He was over at Easter and I brought the board out. He went through his usual routine of,

"Shit, Simone, what are you doing to me? No, Jesus, that's terrible!"

And then kept Viv waiting for 2 hours while he refused to budge until he'd found that piece with the stripe and the crooked leg.


So, after doing 3 1000 piece puzzles of images I really didn't like at all, I decided that I wanted to do a puzzle of Schloss Neuschwanstein - my favourite building in the world, and a place we're going back to in October.
We trekked into nerd headquarters, HobbyCo in QVB, but they only had a 1500 piece one, so now our house has a permanent source of frustration, triumph, musculoskeletal disorders and profanity right in our dining room.

So, once again, hats off and a very big thank you to young Michael for setting me off and a bender.
Where was Beagle Bay btw?

Wednesday, April 1, 2009

New places

Apart from being a year crammed full of huge changes for me, this year I will be visiting a few new places.

I like to visit new places.

Additionally, I will be re-tracing footsteps in places that will look totally different due to seasonal changes. eg Vienna, Budapest and Salzburg sans black ice!!! woot woot

This trip , we will be seeing the following new cities:

Melk - to the Abbey of Melk, where I will hopefully be finding a wicked souvenir or two for Monica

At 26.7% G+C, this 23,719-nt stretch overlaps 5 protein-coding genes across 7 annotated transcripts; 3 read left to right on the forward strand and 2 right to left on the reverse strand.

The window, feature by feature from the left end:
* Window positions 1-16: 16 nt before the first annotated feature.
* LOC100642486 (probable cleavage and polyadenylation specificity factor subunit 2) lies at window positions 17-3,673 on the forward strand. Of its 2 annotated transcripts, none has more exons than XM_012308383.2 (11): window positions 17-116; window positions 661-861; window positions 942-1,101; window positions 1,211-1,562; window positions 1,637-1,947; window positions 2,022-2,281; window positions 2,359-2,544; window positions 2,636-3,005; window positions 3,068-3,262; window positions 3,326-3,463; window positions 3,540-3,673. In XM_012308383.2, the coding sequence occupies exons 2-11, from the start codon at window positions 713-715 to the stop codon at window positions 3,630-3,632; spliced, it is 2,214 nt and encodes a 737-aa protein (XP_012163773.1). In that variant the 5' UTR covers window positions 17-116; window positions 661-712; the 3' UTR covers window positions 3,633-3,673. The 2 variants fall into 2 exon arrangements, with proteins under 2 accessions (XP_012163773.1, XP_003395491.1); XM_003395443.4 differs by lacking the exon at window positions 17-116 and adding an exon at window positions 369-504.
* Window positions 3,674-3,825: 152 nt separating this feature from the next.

Berlin -cripes, where do I start? Hitler's bunker, Unter den Linden, Checkpoint Charlie, Brandenburg Gate, Nazi walks, Reichstag... better bone up on the WWII history. TWSS

Sans Souci/Potsdam -Charlottenburg Castle

Dresden -to visit the scene of Slaughterhouse 5, and to dash though the medical museum so that I may claim my trip on tax.... oooh, and to see the most heavily bombed city of WWII

Leipzig - to visit Samuel Hahnemann's statue - he founded homoeopathy, thus another tax dodge, God love him

Bled -the most beautiful place on earth

Celje -Dad's birthplace

Vitenje -Tischler town - meeting my Slovenian relatives

Ljubljana -including day trips to the coast line and to wicked castles


Piran -Jeff would like to retire here



Liverpool - BEATLES pilgrimage

But what I'm really excited about is meeting some of my Slovenian relatives. Just yesterday I received an answer from Matja, who is married to my Oma's brother's grandson...what's that, second cousin?

Anyway, I have discovered that she is a teacher and he is a scuba diver....WTF. They both trundle around the world scuba diving.

Don't you just love having cool relos?

Her manner of speaking is kinda familiar to me in that she was very friendly and offered me plenty of virtual hugs already. LOL Even I kept it reasonably unemotional for the first email, so I think from now on, anything goes. And most of you reading this will know how bad that might prove to be.

So, I have booked and paid for all the flights, and a couple of the tours. I'm fine tuning the Berlin leg and then I can book all that, although most of it will be independent anyway.

Then all I need to do is compile a list of the stuff we're planning to do as a group and cough up the cash.

Luggage is bought, got the North Face jacket this week, still have thermals and could pack the rest tomorrow if I had to.
Only thing I need is a new pair of boots, but as I want exactly the ones I already have, I'm resigned to giving in to the Gods of shoes, who hate me so very much.

Next week, I'll dump thew entire itinerary on here, more for my peace of mind than yours.